After another mostly raw and rainy week, it warmed up and cleared up for a bit on Saturday. I went up to Shelley Lake to try out my big new Sigma lens (150-600mm) and to check on the nesting eagles and other creatures. Right after I got there, one eagle flew to the nest, and the other flew out. I stayed for another couple of hours, but saw only tail feathers — no more flying. It was not lonely, though. There were several other photographers staking out the nest, and many hikers, joggers, and dog walkers who stopped for a bit to get the latest eagle news. Apparently there are eggs in the nest, and eaglets are expected at the end of March. It was a friendly, cheerful scene. As I was leaving, I saw some other birds, and this deer with Canada geese.
Last week, I had some health maintenance work done, including my regular (every six months) dental check up and cleaning. As most people know, good teeth are a critical tool for eating and smiling, and we need to take good care of them. And so I’ve long been reasonably diligent about brushing and flossing. Even so, I’ve come in for some criticism by my dental hygienists. Six months back, Debbie, the new hygienist, gave me a “needs improvement” grade, and heavily promoted my getting a water pick . The machines shoot a concentrated stream of water at the gums, which I always assumed was redundant with flossing and probably a waste of time and money. But Debbie was extremely passionate and knowledgeable about teeth and gums, and I figured I’d better do what she said. I bought a cheap water pick and used it once a day, after the morning flossing.
It worked! At my appointment this week, Debbie gave me an A+, declaring that my gums looked fantastic. She also acknowledged that it took sustained daily effort to get such a result. I was very proud!
I also had my annual eye exam with my optometrist, Dr. Cloninger. The good news was, my right (good) eye was fine, and in fact slightly less near-sighted than last visit, as sometimes happens with age. Dr. C didn’t think I needed new glasses. But he mentioned some research regarding the harmful effects of blue light from computer screens, including macular degeneration. This was disturbing, since I really need to take care of my remaining vision. That very day I activated the blue light protection mode on my computers. (For Apple devices, that’s Night Shift mode.)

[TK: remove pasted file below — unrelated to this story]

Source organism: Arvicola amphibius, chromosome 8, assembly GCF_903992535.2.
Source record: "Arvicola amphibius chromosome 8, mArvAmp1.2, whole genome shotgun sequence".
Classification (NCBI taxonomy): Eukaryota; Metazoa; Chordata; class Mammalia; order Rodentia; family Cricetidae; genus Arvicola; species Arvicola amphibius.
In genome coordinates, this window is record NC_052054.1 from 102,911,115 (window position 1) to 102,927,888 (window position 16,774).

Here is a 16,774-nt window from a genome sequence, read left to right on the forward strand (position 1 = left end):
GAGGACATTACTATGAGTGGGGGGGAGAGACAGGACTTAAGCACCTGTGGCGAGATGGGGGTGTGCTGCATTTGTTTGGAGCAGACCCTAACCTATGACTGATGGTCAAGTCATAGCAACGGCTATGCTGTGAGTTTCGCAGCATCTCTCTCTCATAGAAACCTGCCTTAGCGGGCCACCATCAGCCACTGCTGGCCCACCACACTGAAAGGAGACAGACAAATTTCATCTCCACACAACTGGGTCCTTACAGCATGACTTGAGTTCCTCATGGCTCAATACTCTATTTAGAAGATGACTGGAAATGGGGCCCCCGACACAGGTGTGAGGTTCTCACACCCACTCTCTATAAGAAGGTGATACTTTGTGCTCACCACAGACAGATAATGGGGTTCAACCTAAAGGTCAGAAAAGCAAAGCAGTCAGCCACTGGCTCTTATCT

As usual, I’ve been giving myself regular music therapy — practicing the piano, including a fair bit of sight reading, and listening to some music that’s new to me. I also started the new biography of Robert Schumann by Judith Chernaik. It’s a pleasure to read, and it inspired me to listen to more Schumann via Spotify.
At some point when I was a serious music student, someone I trusted made a negative, dismissive remark about Schumann’s style, which was enough to steer me away from it. That was unfortunate! He was bold and original, with emotional depth and insight. I’ve been listening to his piano works, chamber music, and songs, and finding a lot of beauty. Just one example: Dichterliebe, a song cycle of 1840, is so beautiful it hurts. With the internet, this wonderful music is at our fingertips, almost free and easy to find. But as noted, in a world full of attractions and distractions, it’s also easy to miss.
On Sunday afternoon we went to a recital of soprano Leah Crocetto with pianist Mark Markham. Crocetto sang the title role in Norma with the N.C. Opera a few months ago, and I was overwhelmed by her enormous talent. But I was unfamiliar with most of the music she programmed for the recital — sets of songs by Respighi, Poulenc, Rachmaninoff, and Gregory Peebles (b. 1977) — and wasn’t really expecting to love the show.
But it was wonderful! Crocetto, it turns out, is not just a great voice. There’s also an extraordinary intelligence in her musicianship at every level, from the programming to the subtlest nuance of expression. For all that, it didn’t feel over-engineered. She seemed to inhabit the songs, rather than just singing them. She gave them, and us, everything — total emotional commitment. It was powerful.
The last part of the program was a selection of songs from the great American songbook — that is, show tunes by Gershwin, Arlen, Rodgers, and Fain. When I saw them on the program, my expectations were low; I figured these songs were pretty well mined out by Frank Sinatra, Ella Fitzgerald, Sarah Vaughan and countless others in the mid-twentieth century. How wrong I was! Crocetto brought the songs to life, and made each one a dramatic story. Unlike with some great singers, her performance was not at all about her, but rather about the song. She was generous and unselfish.
The same was true of Markham on the piano. He was an excellent musician and a superb accompanist. If I was a singer, I’d love to have him as a partner.